My favorite firearm is a .45-cal. Colt Single Action Army that I purchased new in 1980. The old Colt exudes Western adventure, both real and imagined.
As most anyone who is married knows all too well, failing to remember a significant anniversary is a mistake best avoided. In view of that, we always strive to point out important milestones as they pertain to the world of firearms—and in this issue we mark two.
I was reading an auction catalog, and a reference was made to an American military Thompson submachine gun. It stated it was a “1928 Colt Navy overstamp, not a Savage.” The catalog made that verbiage seem important. What’s the significance of the “overstamp,” and were there other military 1928 Thompsons besides the Navy guns?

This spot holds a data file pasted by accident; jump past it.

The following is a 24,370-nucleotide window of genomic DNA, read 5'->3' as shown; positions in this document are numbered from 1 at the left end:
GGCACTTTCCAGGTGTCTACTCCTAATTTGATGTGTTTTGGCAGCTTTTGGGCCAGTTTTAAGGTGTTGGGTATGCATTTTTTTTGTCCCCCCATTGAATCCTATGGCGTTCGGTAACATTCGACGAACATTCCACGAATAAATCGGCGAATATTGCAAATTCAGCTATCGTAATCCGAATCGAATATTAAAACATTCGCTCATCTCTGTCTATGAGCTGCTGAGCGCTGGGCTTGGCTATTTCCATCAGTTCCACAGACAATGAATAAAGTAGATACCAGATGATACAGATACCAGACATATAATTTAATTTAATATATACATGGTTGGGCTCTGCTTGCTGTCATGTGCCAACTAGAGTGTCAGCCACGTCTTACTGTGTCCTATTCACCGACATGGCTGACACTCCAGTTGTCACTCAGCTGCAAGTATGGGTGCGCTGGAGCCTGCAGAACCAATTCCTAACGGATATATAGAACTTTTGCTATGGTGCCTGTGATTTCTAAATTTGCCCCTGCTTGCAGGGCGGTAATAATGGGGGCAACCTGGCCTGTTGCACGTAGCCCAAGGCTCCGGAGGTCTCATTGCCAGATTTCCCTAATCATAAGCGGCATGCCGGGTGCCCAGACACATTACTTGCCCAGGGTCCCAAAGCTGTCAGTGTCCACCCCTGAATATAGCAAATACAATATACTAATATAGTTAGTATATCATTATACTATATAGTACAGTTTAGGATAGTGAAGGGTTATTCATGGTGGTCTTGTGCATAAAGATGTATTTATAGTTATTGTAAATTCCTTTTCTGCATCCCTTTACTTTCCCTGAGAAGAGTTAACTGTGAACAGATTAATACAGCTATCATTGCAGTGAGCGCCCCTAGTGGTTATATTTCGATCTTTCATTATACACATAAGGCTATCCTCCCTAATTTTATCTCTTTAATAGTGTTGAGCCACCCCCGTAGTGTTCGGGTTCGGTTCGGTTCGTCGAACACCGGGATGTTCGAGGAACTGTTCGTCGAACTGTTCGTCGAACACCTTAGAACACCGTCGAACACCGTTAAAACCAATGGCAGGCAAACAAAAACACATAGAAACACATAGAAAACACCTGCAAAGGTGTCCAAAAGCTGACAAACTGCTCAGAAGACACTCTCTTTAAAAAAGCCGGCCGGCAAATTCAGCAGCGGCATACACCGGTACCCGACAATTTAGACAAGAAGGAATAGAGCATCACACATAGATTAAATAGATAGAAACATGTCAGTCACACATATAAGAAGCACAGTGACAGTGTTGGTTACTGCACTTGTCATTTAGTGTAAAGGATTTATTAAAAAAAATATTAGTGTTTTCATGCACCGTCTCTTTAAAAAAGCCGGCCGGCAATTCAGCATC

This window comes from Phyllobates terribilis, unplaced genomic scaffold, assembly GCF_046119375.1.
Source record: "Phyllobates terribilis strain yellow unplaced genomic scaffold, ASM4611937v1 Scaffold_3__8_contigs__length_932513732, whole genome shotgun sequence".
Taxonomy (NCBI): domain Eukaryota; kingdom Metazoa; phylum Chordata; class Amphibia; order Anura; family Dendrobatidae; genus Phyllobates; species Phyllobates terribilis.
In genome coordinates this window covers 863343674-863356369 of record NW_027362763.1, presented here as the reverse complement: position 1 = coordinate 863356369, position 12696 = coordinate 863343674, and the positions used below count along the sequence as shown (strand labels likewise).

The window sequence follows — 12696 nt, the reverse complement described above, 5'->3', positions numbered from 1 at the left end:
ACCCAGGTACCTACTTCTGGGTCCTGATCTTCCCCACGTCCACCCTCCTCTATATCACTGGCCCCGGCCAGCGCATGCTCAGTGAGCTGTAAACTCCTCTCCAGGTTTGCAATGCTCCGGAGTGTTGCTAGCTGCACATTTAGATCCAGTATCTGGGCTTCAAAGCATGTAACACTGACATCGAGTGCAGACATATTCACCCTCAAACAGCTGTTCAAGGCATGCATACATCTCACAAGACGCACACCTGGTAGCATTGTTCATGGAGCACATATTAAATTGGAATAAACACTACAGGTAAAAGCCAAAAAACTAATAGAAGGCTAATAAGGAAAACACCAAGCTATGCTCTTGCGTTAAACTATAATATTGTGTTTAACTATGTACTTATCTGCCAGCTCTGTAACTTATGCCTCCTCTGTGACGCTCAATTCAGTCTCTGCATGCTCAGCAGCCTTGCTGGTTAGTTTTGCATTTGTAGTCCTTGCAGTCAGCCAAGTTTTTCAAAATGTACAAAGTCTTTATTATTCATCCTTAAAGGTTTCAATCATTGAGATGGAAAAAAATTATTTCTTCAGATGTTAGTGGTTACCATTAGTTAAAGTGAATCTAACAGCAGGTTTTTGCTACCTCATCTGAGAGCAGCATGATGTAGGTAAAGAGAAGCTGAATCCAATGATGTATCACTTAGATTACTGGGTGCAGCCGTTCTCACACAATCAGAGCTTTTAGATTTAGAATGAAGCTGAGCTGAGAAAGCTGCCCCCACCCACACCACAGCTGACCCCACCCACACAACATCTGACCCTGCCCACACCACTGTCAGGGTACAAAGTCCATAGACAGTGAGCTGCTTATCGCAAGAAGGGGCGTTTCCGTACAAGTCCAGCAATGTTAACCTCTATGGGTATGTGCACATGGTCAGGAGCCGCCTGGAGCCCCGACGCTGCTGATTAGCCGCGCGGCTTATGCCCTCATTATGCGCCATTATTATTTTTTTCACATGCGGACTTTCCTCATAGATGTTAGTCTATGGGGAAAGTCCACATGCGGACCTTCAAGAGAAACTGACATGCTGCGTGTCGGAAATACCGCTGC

Two sets of handloading data exist for the .45 Colt, due to the myriad guns chambered for the cartridge during the last 150 years. For this load, I referenced .45 Colt (Revolver) data that, “may be used in older guns as long as they are in good condition.”
I have a Colt Single Action Army revolver dated 1902-1903 with the Serial No. 230507. It has a 4¾" barrel, approximately 70 percent bluing and is chambered in .45 Colt. My question is, when did Colt begin putting the Rampant Colt logo onto the cylinder?